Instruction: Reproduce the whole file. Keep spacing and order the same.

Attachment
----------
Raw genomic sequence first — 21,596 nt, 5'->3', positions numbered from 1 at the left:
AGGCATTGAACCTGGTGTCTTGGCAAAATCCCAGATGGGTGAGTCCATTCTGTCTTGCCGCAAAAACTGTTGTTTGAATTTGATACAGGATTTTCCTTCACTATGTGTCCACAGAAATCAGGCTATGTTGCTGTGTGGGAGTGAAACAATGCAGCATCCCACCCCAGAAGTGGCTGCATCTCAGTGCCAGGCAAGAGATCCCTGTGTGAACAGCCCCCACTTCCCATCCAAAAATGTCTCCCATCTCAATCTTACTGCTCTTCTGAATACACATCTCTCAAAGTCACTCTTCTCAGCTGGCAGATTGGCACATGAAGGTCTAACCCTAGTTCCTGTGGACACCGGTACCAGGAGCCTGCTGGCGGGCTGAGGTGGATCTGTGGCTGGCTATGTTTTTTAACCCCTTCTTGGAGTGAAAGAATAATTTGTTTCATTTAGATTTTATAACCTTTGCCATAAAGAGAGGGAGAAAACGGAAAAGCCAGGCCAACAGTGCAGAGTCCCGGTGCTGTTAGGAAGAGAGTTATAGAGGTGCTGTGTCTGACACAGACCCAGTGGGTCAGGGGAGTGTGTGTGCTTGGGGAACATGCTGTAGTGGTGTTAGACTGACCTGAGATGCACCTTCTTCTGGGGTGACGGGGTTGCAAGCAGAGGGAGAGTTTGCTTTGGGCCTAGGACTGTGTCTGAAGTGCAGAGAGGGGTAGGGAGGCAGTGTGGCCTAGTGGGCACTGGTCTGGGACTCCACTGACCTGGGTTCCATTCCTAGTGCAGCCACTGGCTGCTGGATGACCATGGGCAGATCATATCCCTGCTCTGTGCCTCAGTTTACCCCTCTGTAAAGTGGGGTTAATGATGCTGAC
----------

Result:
Raw genomic sequence first — 21,596 nt, 5'->3', positions numbered from 1 at the left:
AGGCATTGAACCTGGTGTCTTGGCAAAATCCCAGATGGGTGAGTCCATTCTGTCTTGCCGCAAAAACTGTTGTTTGAATTTGATACAGGATTTTCCTTCACTATGTGTCCACAGAAATCAGGCTATGTTGCTGTGTGGGAGTGAAACAATGCAGCATCCCACCCCAGAAGTGGCTGCATCTCAGTGCCAGGCAAGAGATCCCTGTGTGAACAGCCCCCACTTCCCATCCAAAAATGTCTCCCATCTCAATCTTACTGCTCTTCTGAATACACATCTCTCAAAGTCACTCTTCTCAGCTGGCAGATTGGCACATGAAGGTCTAACCCTAGTTCCTGTGGACACCGGTACCAGGAGCCTGCTGGCGGGCTGAGGTGGATCTGTGGCTGGCTATGTTTTTTAACCCCTTCTTGGAGTGAAAGAATAATTTGTTTCATTTAGATTTTATAACCTTTGCCATAAAGAGAGGGAGAAAACGGAAAAGCCAGGCCAACAGTGCAGAGTCCCGGTGCTGTTAGGAAGAGAGTTATAGAGGTGCTGTGTCTGACACAGACCCAGTGGGTCAGGGGAGTGTGTGTGCTTGGGGAACATGCTGTAGTGGTGTTAGACTGACCTGAGATGCACCTTCTTCTGGGGTGACGGGGTTGCAAGCAGAGGGAGAGTTTGCTTTGGGCCTAGGACTGTGTCTGAAGTGCAGAGAGGGGTAGGGAGGCAGTGTGGCCTAGTGGGCACTGGTCTGGGACTCCACTGACCTGGGTTCCATTCCTAGTGCAGCCACTGGCTGCTGGATGACCATGGGCAGATCATATCCCTGCTCTGTGCCTCAGTTTACCCCTCTGTAAAGTGGGGTTAATGATGCTGAC